Stateside: Dark money in campaign funding
There is an ongoing trend of furtive campaign funding in Michigan.
Rich Robinson, executive director of the Michigan Campaign Finance Network, said voters should demand transparency from their elected officials and their funding.
Robinson called this undisclosed funding “dark money.”
And the two biggest sources of it are, according to Robinson, Michigan’s Democrat and Republican parties.
“My basic premise is that people don’t spend large amounts of money in politics for philanthropic motives. Essentially, they’re advancing their own interests in politics,” he said.
According to Robinson, citizens have a right to know where the money comes from.
He said there was a shift in campaign funding during the 2000 Election.
“From 2000 through 2012, a majority of the money spent in our Supreme Court campaigns has been from unaccountable sources. The total, now, is well over $30 million in that time.”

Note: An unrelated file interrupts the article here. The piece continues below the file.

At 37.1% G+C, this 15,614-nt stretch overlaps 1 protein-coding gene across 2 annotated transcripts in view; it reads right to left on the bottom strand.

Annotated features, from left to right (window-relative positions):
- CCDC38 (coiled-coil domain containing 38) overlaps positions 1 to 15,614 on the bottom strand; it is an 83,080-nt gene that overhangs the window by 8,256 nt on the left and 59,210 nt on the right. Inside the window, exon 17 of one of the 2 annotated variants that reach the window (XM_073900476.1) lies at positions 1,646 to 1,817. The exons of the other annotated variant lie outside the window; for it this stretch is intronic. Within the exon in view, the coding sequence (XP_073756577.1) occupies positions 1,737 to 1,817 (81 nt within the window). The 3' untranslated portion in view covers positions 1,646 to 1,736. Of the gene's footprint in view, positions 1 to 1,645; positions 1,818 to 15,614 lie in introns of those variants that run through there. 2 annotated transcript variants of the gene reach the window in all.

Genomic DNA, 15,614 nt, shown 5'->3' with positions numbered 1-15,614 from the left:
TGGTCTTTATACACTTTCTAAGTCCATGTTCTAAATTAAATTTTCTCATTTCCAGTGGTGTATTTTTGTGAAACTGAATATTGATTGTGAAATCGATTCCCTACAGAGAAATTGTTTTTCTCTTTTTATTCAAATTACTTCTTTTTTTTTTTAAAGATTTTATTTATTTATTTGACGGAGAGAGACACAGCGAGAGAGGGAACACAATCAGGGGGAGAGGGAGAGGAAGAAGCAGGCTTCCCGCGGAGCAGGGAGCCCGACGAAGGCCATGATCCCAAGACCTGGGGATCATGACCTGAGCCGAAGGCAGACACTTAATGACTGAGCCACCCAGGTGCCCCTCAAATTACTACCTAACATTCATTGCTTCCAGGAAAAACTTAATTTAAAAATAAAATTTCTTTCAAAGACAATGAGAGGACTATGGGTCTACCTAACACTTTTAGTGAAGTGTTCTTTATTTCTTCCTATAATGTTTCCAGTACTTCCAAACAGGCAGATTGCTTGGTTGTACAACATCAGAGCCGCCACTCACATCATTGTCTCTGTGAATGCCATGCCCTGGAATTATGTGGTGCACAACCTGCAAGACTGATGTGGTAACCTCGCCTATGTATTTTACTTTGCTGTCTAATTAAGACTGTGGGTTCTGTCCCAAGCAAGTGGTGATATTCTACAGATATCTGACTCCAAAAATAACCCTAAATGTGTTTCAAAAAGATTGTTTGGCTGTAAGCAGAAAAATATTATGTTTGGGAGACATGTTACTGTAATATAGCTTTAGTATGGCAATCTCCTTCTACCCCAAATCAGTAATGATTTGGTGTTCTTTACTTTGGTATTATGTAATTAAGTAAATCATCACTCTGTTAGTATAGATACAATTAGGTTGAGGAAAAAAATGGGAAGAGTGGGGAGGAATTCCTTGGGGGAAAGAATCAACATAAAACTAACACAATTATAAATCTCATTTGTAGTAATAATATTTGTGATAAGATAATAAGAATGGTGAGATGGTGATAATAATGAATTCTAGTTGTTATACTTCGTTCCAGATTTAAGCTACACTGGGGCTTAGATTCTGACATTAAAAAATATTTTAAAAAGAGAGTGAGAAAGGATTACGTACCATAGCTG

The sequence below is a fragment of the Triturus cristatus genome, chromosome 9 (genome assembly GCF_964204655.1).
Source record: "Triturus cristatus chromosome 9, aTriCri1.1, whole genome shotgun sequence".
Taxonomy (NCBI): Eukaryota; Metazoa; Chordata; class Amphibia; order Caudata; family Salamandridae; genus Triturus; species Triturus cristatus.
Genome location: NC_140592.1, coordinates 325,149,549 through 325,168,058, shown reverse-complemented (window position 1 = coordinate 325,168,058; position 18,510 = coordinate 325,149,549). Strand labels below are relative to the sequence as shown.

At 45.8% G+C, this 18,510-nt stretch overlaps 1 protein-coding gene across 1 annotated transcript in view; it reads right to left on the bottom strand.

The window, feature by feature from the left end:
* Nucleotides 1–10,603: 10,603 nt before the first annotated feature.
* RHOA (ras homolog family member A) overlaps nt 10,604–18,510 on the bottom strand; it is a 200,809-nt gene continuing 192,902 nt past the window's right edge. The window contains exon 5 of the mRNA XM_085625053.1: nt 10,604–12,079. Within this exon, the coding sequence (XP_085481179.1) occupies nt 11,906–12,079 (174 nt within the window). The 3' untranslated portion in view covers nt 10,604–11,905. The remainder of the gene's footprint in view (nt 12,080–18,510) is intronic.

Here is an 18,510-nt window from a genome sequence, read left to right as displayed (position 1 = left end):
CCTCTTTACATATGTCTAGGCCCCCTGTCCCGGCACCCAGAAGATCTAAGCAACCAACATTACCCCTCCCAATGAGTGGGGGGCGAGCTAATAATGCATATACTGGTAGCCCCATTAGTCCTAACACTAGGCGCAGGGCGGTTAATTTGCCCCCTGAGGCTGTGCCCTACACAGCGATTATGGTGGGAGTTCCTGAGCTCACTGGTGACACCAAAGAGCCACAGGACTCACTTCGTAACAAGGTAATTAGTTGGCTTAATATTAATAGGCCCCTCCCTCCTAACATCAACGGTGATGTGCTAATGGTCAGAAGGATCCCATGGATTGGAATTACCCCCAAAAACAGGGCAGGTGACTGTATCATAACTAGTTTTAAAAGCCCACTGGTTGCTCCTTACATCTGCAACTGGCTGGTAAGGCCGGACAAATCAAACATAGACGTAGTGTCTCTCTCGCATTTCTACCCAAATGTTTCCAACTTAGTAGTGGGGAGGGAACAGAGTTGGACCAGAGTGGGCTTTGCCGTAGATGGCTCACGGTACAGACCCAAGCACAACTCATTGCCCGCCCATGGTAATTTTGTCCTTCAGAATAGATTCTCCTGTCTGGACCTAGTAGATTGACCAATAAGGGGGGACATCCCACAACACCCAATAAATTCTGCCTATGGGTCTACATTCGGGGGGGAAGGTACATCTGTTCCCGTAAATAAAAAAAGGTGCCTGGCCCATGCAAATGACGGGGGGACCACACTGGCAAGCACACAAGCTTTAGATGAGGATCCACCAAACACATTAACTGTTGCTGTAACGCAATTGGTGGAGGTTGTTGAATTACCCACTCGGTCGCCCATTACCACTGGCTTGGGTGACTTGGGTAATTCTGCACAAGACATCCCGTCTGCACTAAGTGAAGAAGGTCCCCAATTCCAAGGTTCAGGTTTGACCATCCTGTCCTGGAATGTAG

Robinson said citizens should not tolerate such secrecy.
“With the Governor, he should just close this 501(c)(4) Committee. If he needs money for extracurricular purposes, he’s got a 527 Committee and he can raise money there. If there are potential donors who won’t participate, that should be too bad. The larger issue is that fact that we’ve allowed our statewide political campaigns to be dominated by unreported donors and spending. That should not be tolerated by the citizens of the state. I understand the problem is the funders like their anonymity…”
According to Robinson, accountability should not be taken for granted.
“I think that we’re allowing governments to fall into the hands of self-serving wealth. I don’t think this is democracy in action. I think this is commercialization of democracy. We’ve got to take responsibility for our democracy; we have to demand accountability."
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